The Consumer Protection Act 1987 may, in some circumstances, affect the official receiver when he is disposing of assets. Part I of the Consumer Protection Act implements an EC Directive on product liability which principally affects producers and may be relevant where the official receiver carries on the business of a bankrupt and himself produces the product or holds himself out as a producer. If the business being carried on is that of a limited company, then it is unlikely that the official receiver would be identified as the producer. It is more likely that the company would be the producer. Part II of the Act is concerned with consumer safety and makes it a criminal offence to supply (whether as principal or agent) unsafe consumer goods or to supply goods in breach of safety regulations made under the Act, in the course of a business. The Act also imposes civil liability for breaches of its regulations. Consumer goods must comply with a general safety requirement that is they must be reasonably safe having regard to all the circumstances. If realising or selling consumer goods, the official receiver should protect his position by trying to ensure that the goods are safe. There is a defence to potential liability for supplying unsafe goods where the supplier informs a buyer that the goods are secondhand and the sale involves a transfer of ownership of the goods. If the official receiver sells goods which are secondhand, he should ensure that they are sold on the terms that they are secondhand and, in addition, that they are sold on the terms that the property in the goods is to pass to the purchaser directly. Safety regulations relating to a wide variety of goods have been made under the Act. The regulations are revised about every 6 months and up to date lists can be obtained from local Trading Standards offices. If the official receiver finds that regulations have been made which affects goods he will be selling, he should obtain agents' advice and arrange for the goods to be checked (possibly by an expert) to see whether the regulations have been complied with (if this is a worthwhile exercise in the sale process). Otherwise, the property should be disclaimed.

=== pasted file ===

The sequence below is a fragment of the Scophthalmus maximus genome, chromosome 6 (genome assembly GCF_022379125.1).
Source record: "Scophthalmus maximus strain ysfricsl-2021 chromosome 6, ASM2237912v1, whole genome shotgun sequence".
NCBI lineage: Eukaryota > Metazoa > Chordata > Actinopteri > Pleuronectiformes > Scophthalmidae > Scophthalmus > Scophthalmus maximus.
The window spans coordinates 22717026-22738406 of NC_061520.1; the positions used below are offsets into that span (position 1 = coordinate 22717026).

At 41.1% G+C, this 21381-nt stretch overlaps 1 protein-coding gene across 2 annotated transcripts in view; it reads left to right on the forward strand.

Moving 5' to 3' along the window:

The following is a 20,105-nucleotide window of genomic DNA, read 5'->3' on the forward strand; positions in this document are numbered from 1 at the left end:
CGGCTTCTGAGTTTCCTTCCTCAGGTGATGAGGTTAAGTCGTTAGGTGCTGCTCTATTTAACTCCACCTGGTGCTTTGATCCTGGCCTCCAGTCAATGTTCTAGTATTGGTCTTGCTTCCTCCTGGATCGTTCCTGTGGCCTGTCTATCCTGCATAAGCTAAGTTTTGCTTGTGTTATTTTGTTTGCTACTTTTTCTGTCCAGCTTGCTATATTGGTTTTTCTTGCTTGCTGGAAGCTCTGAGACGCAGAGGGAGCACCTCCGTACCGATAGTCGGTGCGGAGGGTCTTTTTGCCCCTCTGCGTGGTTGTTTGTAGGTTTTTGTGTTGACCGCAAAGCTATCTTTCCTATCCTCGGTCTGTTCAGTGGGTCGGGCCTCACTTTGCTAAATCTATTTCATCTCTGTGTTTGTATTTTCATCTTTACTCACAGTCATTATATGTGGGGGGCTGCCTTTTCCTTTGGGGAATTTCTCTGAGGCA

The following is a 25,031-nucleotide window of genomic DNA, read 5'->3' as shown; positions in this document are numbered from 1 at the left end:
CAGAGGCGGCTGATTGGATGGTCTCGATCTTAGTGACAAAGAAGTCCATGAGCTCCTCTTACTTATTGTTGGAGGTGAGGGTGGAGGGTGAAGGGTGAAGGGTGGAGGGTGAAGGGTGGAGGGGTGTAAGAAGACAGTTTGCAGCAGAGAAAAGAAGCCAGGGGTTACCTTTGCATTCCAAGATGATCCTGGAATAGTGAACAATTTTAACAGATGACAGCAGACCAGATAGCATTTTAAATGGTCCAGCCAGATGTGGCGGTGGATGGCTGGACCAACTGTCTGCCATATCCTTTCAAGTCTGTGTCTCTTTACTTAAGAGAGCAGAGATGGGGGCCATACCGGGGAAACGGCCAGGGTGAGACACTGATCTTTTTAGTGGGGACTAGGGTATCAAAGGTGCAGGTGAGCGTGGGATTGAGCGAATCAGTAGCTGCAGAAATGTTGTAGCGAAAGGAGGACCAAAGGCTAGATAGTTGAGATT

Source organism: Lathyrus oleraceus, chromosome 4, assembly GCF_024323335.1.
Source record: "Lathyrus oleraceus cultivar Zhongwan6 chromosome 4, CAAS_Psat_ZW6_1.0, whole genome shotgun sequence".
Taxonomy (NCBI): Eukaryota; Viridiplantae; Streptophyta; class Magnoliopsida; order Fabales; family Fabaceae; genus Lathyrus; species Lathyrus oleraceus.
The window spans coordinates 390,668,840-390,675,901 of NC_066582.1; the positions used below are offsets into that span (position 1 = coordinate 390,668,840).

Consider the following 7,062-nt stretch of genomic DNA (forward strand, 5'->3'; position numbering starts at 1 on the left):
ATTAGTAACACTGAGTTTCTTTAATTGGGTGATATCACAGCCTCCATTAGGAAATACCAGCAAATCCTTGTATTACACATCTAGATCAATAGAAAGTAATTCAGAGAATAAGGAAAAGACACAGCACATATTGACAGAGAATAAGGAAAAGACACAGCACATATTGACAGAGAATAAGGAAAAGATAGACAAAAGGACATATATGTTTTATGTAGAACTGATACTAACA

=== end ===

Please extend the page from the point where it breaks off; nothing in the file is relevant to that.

Reference should be made to Chapter 8, part 7 for the action to be taken when dealing with third party property. If the equipment is required in the continuation of a business, the official receiver should contact its owners and inform them of the situation and make the necessary arrangements to retain and use the equipment. The official receiver will need to consider whether there is adequate insurance cover for such property (see paragraph 49.7). If the business involved investments, the official receiver may also need to consider whether or not certain "assets" of the individual or company were in fact owned by the individual or company beneficially or merely held on trust for others. It is possible that if the assets are insufficient to satisfy the official receiver's fees and expenses in dealing with the property he may then apply to the court to be paid his proper expenses and remuneration out of the trust assets for doing so (Re Berkeley Applegate (Investment Consultants) Ltd (No2) 4 BCC 279).
During the inspection, information should be obtained regarding any stock or goods at the premises which are subject to a retention of title clause. Unpaid creditors may attempt to claim the return of goods under retention of title clauses. (For further information regarding such clauses and claims reference should be made to chapter 63). If the goods are essential for the continuation of the business, and the creditor is insisting upon their return, the official receiver should try to make some form of agreement with the creditor for the continued use to the goods. If such an agreement proves to be impossible and the creditors claim is valid (see paragraph 63.13), the official receiver will be obliged to allow the supplier to remove the goods and possibly to cease trading.
Where the business conducted involves road haulage and any vehicle exceeds 3.5 tonnes gross weight, the insolvent is required to hold a goods vehicle operator's licence. This applies to both those who carry goods for hire and those who use lorries to carry their own goods. Such licences are normally operative for five years and give details of each vehicle and trailer covered. Discs for display in each vehicle are provided. Similar provisions apply to operators of passenger service vehicles. Licences are granted by Traffic Commissioners or Licensing Authorities which are based at eight Traffic Area Offices (TAO). The holders of operators' licences have to meet certain criteria, including having sufficient financial resources to maintain the vehicles and being of "appropriate financial standing". It is unlikely that a company in liquidation or a bankrupt will meet these requirements but the Traffic Commissioners have discretion to allow such a business to operate. The official receiver should notify the TAO of the making of any winding up or bankruptcy order in writing and seek the agreement of the Traffic Commissioner or Licensing Authority prior to continuing the business. If agreement is not given, or when the business finally ceases, the licence documents and associated vehicle discs should be returned to the TAO; there may be a refund of fees paid. The licence has no realisable value and cannot be transferred to another person. Addresses of the relevant TAO can be obtained from the telephone directory or by telephoning 0117 975 5001 (the Traffic Commissioners Office, West Traffic Area).